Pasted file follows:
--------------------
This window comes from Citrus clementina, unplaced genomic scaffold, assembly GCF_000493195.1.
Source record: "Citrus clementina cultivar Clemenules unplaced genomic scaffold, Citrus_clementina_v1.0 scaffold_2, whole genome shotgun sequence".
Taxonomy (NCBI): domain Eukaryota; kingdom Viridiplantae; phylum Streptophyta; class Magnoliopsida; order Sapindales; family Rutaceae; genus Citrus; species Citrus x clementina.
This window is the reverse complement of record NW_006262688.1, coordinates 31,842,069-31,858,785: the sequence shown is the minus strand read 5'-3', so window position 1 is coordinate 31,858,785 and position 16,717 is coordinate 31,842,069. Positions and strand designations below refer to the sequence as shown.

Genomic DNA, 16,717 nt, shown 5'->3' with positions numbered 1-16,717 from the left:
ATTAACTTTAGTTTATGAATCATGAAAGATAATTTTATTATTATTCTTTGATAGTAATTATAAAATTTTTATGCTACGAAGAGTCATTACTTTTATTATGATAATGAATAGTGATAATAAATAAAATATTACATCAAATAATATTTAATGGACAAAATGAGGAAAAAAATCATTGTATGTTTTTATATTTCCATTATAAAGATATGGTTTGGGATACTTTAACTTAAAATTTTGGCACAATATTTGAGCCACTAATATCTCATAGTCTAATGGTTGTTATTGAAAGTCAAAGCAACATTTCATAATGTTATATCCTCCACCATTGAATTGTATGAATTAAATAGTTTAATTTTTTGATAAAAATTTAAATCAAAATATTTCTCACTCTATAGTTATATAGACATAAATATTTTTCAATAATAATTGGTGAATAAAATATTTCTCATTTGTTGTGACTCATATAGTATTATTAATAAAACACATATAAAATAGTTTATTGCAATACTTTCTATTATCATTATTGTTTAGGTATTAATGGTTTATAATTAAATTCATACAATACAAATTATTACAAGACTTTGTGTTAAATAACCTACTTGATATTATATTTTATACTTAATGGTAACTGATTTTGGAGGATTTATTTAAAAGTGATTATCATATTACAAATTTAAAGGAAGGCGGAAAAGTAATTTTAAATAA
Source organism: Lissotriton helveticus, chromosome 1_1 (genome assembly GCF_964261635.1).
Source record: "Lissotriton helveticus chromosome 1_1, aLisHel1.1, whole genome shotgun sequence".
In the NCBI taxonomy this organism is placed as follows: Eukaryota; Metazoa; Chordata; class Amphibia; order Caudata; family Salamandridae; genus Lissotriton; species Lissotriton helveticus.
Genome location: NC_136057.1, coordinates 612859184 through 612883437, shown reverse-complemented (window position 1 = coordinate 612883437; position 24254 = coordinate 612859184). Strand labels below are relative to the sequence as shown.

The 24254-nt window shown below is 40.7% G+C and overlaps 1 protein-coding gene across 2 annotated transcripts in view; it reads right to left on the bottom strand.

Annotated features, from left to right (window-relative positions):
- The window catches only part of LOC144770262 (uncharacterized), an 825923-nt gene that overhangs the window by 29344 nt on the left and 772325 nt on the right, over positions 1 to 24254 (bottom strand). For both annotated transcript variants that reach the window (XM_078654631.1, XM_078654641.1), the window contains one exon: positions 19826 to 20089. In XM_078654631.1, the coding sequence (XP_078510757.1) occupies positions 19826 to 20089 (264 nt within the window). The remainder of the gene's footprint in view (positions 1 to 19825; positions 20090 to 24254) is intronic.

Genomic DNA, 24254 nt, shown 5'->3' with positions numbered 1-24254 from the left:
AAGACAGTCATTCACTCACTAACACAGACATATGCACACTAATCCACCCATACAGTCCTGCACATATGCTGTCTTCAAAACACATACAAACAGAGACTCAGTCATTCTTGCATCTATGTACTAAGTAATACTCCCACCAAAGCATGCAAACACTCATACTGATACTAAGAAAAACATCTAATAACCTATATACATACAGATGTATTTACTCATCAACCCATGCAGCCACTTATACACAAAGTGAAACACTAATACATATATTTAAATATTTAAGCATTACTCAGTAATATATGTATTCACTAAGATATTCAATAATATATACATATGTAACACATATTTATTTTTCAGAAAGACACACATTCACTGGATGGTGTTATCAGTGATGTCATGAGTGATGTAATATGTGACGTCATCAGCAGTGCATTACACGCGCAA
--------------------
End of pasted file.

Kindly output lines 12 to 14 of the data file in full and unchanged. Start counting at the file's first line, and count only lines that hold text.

Annotated features, from left to right (window-relative positions):
- The window catches only part of LOC144770262 (uncharacterized), an 825923-nt gene that overhangs the window by 29344 nt on the left and 772325 nt on the right, over positions 1 to 24254 (bottom strand). For both annotated transcript variants that reach the window (XM_078654631.1, XM_078654641.1), the window contains one exon: positions 19826 to 20089. In XM_078654631.1, the coding sequence (XP_078510757.1) occupies positions 19826 to 20089 (264 nt within the window). The remainder of the gene's footprint in view (positions 1 to 19825; positions 20090 to 24254) is intronic.

Genomic DNA, 24254 nt, shown 5'->3' with positions numbered 1-24254 from the left: